Obama: Joplin graduate’s triumph exemplifies town’s journey

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Governor, Jay Nixon speaks with Quinton Anderson, a senior who lost both parents in the May 22 storm.  (Photo: Natalie Preston for PoliticMo)

Missouri News Horizon
JOPLIN, Mo.
— On the eve of the one year anniversary of the Joplin tornado, President Barack Obama visited Joplin to participate in the graduation ceremony at Joplin High School after a trying year for the community on Tuesday.

Obama addressed the 431 Joplin High School graduates and hundreds of family members during the ceremony, which took place on the campus of Missouri Southern State University.

The president focused a portion of his speech on Quinton Anderson, a Joplin graduate who sustained severe injuries in the tornado, which took the lives of both his parents.

“Quinton’s journey has been Joplin’s journey,” Obama said.

After five weeks of treatment, Anderson recovered and went on to be the high school football captain, even though he could not play. And after the year of trial, Anderson expects to go on to study molecular biology at Harding University.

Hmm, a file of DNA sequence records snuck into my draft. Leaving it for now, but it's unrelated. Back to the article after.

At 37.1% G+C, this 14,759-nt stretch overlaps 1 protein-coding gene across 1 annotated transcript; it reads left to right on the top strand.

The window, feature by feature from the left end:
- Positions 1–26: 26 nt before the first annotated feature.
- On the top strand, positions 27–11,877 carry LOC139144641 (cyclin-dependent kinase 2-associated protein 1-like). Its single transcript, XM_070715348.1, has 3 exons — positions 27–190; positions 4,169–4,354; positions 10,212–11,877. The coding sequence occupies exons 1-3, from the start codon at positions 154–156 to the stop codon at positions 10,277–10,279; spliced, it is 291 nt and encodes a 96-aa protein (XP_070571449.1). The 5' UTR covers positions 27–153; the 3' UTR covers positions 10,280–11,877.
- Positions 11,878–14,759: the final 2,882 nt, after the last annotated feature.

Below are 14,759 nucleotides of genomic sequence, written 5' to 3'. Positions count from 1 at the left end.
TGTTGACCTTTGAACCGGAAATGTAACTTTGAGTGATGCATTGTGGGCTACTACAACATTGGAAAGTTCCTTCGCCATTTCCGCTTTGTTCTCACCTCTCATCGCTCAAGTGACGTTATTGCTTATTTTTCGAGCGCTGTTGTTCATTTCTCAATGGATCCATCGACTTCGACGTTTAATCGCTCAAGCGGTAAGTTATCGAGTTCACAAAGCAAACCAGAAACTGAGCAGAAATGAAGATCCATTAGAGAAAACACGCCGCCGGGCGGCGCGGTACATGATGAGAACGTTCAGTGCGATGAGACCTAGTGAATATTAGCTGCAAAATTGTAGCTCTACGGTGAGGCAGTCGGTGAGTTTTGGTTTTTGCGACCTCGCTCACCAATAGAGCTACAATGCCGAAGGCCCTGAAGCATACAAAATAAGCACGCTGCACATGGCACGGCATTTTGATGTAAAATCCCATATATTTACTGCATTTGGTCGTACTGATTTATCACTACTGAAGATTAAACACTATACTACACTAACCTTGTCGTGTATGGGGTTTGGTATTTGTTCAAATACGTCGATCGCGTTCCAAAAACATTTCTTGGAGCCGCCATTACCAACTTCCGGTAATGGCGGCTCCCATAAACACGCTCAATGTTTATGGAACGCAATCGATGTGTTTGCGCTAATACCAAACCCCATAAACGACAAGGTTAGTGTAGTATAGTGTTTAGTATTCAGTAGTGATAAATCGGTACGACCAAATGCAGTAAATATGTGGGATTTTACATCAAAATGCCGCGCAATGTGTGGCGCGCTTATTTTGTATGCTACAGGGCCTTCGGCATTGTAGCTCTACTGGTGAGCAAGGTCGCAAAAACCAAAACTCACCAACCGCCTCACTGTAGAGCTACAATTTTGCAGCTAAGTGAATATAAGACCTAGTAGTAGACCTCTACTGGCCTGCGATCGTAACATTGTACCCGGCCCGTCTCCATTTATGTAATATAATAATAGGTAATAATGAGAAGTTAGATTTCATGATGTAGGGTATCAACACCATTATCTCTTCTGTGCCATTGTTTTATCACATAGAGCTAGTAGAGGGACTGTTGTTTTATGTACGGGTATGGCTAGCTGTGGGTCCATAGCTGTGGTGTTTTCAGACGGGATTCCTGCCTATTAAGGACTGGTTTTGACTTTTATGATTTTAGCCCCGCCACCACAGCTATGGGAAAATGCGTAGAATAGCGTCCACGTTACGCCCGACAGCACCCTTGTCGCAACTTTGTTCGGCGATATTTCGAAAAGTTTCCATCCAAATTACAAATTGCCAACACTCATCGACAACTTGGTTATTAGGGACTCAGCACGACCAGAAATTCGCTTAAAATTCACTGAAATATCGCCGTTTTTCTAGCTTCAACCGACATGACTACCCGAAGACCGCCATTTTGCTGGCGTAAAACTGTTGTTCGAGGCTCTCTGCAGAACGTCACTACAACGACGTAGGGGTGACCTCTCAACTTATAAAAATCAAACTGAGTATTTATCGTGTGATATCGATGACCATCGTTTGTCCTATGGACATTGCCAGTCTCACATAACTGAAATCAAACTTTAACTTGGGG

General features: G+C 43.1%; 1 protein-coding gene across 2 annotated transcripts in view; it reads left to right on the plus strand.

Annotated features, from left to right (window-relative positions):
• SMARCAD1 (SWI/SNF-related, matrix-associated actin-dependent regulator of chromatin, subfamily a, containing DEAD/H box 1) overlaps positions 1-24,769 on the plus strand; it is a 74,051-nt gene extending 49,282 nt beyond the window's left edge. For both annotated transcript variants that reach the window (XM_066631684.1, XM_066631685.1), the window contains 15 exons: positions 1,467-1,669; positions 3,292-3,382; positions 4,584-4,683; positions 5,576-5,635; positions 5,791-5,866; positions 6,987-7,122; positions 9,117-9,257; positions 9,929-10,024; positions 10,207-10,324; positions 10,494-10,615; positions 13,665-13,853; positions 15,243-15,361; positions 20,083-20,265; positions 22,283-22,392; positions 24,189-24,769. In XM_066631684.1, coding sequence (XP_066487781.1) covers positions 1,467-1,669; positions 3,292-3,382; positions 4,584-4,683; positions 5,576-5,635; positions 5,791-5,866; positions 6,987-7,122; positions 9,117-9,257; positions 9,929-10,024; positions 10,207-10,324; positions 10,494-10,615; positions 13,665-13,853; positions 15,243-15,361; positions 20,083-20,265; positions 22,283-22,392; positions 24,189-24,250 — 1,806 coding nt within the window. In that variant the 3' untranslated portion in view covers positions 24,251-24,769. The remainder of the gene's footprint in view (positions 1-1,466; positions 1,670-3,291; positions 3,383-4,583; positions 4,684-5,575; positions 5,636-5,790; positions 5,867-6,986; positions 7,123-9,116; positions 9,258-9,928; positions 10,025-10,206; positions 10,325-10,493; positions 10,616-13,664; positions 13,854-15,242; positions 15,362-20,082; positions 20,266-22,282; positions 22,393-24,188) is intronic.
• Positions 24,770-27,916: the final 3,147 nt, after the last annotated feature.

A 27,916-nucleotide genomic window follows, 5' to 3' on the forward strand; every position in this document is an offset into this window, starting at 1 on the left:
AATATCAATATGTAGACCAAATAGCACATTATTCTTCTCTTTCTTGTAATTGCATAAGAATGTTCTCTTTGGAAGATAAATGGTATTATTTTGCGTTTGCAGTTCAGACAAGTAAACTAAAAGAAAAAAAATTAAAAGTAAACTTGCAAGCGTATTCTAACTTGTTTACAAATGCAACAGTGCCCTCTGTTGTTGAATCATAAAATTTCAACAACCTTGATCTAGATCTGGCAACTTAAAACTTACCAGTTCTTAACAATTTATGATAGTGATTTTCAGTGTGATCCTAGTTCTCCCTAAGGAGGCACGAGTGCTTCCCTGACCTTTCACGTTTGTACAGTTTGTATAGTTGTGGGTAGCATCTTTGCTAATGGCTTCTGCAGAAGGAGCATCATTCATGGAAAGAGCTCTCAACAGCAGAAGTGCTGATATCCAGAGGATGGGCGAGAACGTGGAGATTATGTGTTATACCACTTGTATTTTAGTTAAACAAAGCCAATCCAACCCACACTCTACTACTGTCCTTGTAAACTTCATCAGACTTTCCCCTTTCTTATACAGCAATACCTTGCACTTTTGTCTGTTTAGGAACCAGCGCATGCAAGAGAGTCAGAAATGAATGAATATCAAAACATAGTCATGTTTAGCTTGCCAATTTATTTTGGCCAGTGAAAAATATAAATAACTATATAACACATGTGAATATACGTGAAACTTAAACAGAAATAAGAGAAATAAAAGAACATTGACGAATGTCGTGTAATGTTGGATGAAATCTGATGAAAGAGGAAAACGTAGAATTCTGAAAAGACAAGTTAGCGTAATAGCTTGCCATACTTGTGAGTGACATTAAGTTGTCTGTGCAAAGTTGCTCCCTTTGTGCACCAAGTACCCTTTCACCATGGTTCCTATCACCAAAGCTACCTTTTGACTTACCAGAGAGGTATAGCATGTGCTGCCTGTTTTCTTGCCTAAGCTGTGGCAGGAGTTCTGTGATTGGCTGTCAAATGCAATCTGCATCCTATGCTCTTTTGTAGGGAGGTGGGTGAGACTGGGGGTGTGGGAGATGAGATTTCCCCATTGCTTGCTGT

“Quinton has said that his motto in life is ‘Always take that extra step,’” Obama said. “Today, [Tuesday] after a long and improbable journey for Quinton, for Joplin, and for the entire class of 2012, that extra step is about to take you towards whatever future you hope for; toward whatever dreams you hold in your hearts.”

The storm killed 161 in total, including six students — two from the high school — and one faculty member.

The May 22 storm took place just minutes after students finished the 2011 commencement ceremony, catching many residents on their way home from graduation.

Ten schools were damaged in the tornado, forcing administrators to scramble over the summer to find buildings.

For high school juniors and seniors, the school district settled on an abandoned shopping mall store. Spaces that once held sales racks of clothing were renovated into what architects called a “21st century” school design. Gone were the lockers and stuffy halls of their former school, and in were laptops and moveable walls.